To Let Go.

Despair.

Asphyxiated by the device
meant to grant you life

you pleaded to be released.

Lines running
through your veins
fighting to give you strength-

they only imprisoned you.

You-
always present
aware of the
commotion about you.

Bustling nurses
weeping children

through it all
your eyes were
locked onto mine.

“Help me let go” was your plea.

You grabbed my hand
shook your head

as if you knew this act
had been playing
long enough.

As if someone had
interrupted your journey
toward the place

you were meant to go.

So we released you.
Withdrew your tube
diminished your drips.

Severed the chains that bound you.

We comforted you.

You turned
toward your children.

Through a surge of strength
you assured them

it would be okay-
that through your going on
they would go on.

Then you turned back to me.

Though undeserving
of your last moments

you entrusted them to me.
You held my hand
held my gaze.

“Thank you,” was what you said.

And then you took your last breath.

And let us go.

 •       •       •

This patient has been in my heart lately. This post is a re-sharing of an account of our last encounter. A gentle reminder to treasure each moment given. 

 •       •       •

The Background Story

A Memory of Ground Beef.

Once when I was on a specialized heart failure service, I took care of a teenage boy. He had a form of idiopathic dilated cardiomyopathy (a weak, enlarged heart), and he had a huge heart…in more ways than one.

He loved baseball, pumpkin pie, and horses. His family owned a farm, so before he got sick, he would often go horseback riding. He also loved to draw.

We—a team of five physicians—took care of him for a month while he was waiting for a heart transplant. He liked us. We liked him. So he drew us as well.

I thought he was clever. But he thought I was even more so. All because he liked my joke:

“What do you call a cow with no legs?”

“Ground beef.”

That was it. He was just a great kid, trying his best to live the life given to him.

It used to be, that at the end of our visits, we would both say to each other, “Ground beef!” with a wink and a huge smile. It perplexed the other physicians, but we knew exactly what we were talking about.

It was just a silly joke. But for the two of us, it somehow meant something more. 

I found out recently that he passed away. And today I found the drawing he gave me. And I wept.

So here’s to you, dear buddy…

Ground beef 😉

Tomorrow.

Cheer that blossomed within our hearts,
stirred by your presence at each day’s start,
yearns to wilt when you depart.
But our song will sing again, tomorrow.

The smiles that pierced through saddened guise,
the rays which conquered thundered skies,
they ache to dim neath heaven’s cries.
But the sun will rise again, tomorrow.

For many years our lives you blessed,
but the hour has come for you to rest,
to soar upon hills on golden crest.
So have no fear, tomorrow.

For on that day, I know we shall meet again.

Dedicated to Pam, in memory of Sammy ♥

Ophelia.

Chant of thunder, orchestra of wind,
a breath of heart’s unrest.
Lightening flash in half moon’s glow
unearths laments repressed.
Raindropped streams upon her face
masking moistened eyes,
lead her gently by zephyr’s call
into awaiting skies.

I’m Sorry I Couldn’t Do More.

You took your life.

I’m sorry I was only
fifteen feet away.

The doctors were only fifteen feet away.

You didn’t know this.
But I spent days and nights
next door to where you decided
to end your life. Where the doctors
gather, pondering over differentials…
treatments…dissecting our every move
to ensure that we are doing the
right thing for you.

The right thing…

If I had known you,
I would have fought for you.
I know you weren’t my patient;
I know we had never even met.
I am just the person who found
you. Who pronounced you.
You were already cold,
but still, I placed the
stethoscope against
your chest and
listened.

I didn’t hear anything.

Did you hear me as
I wept for you?

I’m sorry.

I’m sorry
you were suffering.

I’m sorry you felt
as if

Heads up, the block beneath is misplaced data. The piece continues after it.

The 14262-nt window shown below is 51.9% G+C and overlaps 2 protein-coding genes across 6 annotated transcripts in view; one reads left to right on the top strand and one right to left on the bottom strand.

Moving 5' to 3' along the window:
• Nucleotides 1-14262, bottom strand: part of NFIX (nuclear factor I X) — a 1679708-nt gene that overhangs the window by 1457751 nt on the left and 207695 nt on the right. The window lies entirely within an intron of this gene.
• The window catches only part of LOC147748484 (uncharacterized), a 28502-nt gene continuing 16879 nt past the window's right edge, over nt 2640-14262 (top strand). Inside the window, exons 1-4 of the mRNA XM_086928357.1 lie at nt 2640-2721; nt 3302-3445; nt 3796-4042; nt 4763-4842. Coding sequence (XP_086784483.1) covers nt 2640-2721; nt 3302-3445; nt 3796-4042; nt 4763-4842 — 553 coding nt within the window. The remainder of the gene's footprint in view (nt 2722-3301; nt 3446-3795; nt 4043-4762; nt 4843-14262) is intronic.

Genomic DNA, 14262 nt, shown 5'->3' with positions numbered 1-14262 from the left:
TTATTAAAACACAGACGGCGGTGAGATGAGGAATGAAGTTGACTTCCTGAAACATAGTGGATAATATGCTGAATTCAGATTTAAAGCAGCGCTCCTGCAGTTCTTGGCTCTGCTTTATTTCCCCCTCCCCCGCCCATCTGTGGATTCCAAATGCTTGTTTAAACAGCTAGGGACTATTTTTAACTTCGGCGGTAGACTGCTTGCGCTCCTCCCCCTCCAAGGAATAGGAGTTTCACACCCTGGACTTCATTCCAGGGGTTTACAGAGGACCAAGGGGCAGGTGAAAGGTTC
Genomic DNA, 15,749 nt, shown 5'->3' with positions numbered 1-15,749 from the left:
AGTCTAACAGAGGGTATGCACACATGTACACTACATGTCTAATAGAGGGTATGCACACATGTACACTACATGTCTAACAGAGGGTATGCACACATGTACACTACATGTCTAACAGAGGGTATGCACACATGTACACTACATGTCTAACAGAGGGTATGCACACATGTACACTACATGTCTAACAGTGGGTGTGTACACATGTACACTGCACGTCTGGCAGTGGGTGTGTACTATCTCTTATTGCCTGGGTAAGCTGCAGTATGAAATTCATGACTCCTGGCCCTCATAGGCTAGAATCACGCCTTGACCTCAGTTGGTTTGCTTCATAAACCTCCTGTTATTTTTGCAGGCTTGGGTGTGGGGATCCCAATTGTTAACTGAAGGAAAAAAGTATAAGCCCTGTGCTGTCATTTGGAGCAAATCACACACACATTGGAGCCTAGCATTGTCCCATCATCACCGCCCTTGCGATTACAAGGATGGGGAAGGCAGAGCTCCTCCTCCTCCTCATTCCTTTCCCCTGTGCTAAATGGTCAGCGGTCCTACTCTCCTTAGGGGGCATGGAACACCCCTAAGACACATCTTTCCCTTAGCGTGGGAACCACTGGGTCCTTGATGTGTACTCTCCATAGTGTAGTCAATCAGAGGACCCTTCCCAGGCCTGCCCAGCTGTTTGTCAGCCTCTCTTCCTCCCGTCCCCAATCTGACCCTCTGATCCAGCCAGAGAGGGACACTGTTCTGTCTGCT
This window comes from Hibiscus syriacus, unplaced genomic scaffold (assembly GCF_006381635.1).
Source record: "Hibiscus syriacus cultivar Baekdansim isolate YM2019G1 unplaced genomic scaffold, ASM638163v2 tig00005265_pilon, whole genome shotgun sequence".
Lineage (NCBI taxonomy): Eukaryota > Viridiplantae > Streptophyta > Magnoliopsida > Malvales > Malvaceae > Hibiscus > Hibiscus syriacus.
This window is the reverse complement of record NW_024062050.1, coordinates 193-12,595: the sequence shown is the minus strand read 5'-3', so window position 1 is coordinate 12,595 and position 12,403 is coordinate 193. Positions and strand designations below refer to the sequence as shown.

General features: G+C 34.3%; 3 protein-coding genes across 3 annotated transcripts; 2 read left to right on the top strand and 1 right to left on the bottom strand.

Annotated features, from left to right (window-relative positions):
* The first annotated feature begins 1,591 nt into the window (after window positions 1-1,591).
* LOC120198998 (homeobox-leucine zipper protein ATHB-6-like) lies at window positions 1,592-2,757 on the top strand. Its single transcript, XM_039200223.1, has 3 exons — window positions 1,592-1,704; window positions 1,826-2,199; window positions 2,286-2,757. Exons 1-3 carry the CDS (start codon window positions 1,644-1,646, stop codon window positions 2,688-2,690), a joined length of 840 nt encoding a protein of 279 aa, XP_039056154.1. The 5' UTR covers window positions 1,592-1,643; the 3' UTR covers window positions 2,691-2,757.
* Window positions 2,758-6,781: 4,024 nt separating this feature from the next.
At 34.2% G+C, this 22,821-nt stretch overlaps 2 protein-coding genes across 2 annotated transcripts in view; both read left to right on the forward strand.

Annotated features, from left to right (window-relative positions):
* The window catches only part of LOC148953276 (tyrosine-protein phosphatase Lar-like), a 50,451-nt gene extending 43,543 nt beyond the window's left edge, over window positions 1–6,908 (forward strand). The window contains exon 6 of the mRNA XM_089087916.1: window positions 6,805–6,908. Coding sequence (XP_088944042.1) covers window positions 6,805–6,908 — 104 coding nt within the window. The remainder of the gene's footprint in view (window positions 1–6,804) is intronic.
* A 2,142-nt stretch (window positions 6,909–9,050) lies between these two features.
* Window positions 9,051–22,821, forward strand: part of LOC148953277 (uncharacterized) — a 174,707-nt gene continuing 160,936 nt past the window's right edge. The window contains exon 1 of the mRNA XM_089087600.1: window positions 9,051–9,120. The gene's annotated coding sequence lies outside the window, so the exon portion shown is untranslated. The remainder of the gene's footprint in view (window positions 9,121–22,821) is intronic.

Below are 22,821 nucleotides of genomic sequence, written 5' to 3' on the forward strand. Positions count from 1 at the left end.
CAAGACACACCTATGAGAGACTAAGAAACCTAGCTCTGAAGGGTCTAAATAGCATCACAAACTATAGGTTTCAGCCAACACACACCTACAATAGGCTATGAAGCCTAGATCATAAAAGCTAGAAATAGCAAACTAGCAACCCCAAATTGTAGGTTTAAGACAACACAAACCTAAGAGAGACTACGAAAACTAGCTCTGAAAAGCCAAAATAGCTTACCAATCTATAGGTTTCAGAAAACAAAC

you had
no way out.

I’m sorry I couldn’t do more. 

This is a reflection over an event that happened during residency.
An event I still think about at times. 
A lingering guilt.

The Drowning.

Anguish
as waters frosted by twilight
weigh upon gossamer wings.
Deceived by a thirst unquenched,
I descend upon a reflection,
sinking into myself.

Imprisoned
within bitter tides,

I reminisce of a life relinquished–
where pinions sway unfettered
above blossoms coaxed by spring,
flittering from bud to bloom,
each bead of nectar
a fragrant haven.

Peering above to
heavens turned black,

tapestries of stars taunt
as they unbraid before me.
Below bitter waters,
shadows enshrined
whisper silently,
beckoning.

By the lure of
exhaustion

I succumb
to the abyss’
waiting embrace,

the warmth within now
a quivering of a fading flame.

I enter into the void.

When the Heart Stops.

A cardiac arrest. A resuscitation made. A life recovered.
One patient tells me his experience.
This is his story.

Death.
Amid the chaos enclosing,
beseeched by an ambiance of ages to come,
I hear the seraph’s dulcet calls.
Immured by words 
divine and bittersweet,
they sculpt the frigid air,
and I am comforted.
As flesh is pierced, poisons forced,
I am held in tender embrace–
its whispers an oasis to the fears
that boil within my breast.

A skyward calling, its promised hope
glistens the starlight above me.
Memories, regret, longings and dreams–
a cycle ripened to revolve anew
cascades within my being.
I then behold a fleeting sight–
a son, wife, a father, my life–
their love commanding,
gazes imploring.

Therefore
with a strength untold

I fight
until with the sun
I am ushered
out of the grasp
of the ebbing eve.

I open my eyes.

 

•      •      •

◊ The Cardiac Arrest – A Physician’s Perspective ◊

•      •      •

 

The Arrest.

A code called.
She races
as the seas part
for her crossing.

Reposed before her–
rhythm without pulse,
fluid without flow,

substance without life–
is you.

Invaded
as lines in your thigh

penetrate a pump paralyzed,
as tube between ashen lips
thrusts into stagnant air.
Poison pushed into a heart
quivering, she watches as

your chest rises
with the force

of each counterfeit breath.

The symphony begins.

Thump
Shock delivered.
Strike through the breast.
Voltage down your limbs.
Buoyant, jerking,
Each retort
a life feigned by lightening.

Crunch
Bones crush.
The carol of ribs,
a surrender to the fury
of each compression,

quickens with her pounding heart.
Each chord
a dissonant harmony.

Glazed are your eyes
as they pulsate
with the cadence of their dance.
She looks at you.
Pleads for you to return.
Prays to the god she plays.
But your eyes plead for something more.

You leave her.

The story ends.

And the orchestra leaves.